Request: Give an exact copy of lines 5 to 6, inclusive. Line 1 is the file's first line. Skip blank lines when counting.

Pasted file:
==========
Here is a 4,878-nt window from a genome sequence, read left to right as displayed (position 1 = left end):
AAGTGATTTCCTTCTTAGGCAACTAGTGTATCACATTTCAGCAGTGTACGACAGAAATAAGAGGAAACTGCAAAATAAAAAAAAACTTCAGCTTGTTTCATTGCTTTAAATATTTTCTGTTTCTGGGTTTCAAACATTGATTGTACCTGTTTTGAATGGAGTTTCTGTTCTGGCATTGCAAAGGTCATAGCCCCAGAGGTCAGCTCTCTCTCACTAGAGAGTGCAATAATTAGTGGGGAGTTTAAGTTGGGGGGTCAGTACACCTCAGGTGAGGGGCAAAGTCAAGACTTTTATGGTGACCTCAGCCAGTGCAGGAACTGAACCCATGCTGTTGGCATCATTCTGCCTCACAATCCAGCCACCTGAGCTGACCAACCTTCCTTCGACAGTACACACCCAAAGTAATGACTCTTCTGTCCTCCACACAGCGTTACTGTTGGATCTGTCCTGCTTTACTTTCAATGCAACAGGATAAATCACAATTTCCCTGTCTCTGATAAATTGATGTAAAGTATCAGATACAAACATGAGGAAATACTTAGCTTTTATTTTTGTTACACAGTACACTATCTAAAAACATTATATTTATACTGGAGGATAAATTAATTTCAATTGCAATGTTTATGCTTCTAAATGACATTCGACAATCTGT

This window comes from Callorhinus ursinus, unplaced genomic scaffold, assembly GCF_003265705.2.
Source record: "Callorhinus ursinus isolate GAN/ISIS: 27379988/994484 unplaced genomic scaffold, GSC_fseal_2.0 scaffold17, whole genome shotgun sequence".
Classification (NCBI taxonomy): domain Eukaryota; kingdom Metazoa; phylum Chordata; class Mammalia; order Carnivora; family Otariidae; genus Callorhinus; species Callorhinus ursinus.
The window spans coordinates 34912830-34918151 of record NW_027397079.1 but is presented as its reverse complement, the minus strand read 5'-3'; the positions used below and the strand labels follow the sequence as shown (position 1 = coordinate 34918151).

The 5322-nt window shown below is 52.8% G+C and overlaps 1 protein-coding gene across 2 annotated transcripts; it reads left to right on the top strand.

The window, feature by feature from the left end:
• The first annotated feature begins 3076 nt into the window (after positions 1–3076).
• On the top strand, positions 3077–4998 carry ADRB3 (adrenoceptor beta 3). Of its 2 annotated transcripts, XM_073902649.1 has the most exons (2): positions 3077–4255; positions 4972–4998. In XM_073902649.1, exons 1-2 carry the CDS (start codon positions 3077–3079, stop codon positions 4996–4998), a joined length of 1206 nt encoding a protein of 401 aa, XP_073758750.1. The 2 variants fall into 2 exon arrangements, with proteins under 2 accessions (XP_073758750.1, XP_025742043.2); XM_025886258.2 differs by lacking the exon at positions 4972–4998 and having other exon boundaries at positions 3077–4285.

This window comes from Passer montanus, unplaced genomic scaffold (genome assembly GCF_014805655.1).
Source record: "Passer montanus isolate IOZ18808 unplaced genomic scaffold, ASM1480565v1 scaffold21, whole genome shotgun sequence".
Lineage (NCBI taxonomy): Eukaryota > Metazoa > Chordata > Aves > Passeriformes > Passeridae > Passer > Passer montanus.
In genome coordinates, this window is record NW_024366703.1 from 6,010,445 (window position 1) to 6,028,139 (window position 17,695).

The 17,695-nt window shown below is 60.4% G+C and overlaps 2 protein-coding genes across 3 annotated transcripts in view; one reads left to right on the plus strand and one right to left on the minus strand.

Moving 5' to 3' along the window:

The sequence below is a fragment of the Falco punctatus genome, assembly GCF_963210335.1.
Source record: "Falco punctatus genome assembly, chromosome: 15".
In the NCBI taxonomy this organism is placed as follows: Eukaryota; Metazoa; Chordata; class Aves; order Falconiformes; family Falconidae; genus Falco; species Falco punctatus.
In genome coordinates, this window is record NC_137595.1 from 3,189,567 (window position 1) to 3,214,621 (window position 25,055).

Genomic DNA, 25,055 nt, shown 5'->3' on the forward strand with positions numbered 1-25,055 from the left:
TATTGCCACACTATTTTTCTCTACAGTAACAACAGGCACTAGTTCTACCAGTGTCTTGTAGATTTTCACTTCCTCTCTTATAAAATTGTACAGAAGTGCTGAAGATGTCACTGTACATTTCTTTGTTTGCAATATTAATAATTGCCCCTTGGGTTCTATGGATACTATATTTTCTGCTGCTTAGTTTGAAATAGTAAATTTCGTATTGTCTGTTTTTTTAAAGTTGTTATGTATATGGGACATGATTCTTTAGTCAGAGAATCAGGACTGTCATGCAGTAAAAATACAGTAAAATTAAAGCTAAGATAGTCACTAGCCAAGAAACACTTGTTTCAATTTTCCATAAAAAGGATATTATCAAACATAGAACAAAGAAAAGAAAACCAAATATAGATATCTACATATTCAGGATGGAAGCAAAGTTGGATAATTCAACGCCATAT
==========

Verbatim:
Classification (NCBI taxonomy): domain Eukaryota; kingdom Metazoa; phylum Chordata; class Mammalia; order Carnivora; family Otariidae; genus Callorhinus; species Callorhinus ursinus.
The window spans coordinates 34912830-34918151 of record NW_027397079.1 but is presented as its reverse complement, the minus strand read 5'-3'; the positions used below and the strand labels follow the sequence as shown (position 1 = coordinate 34918151).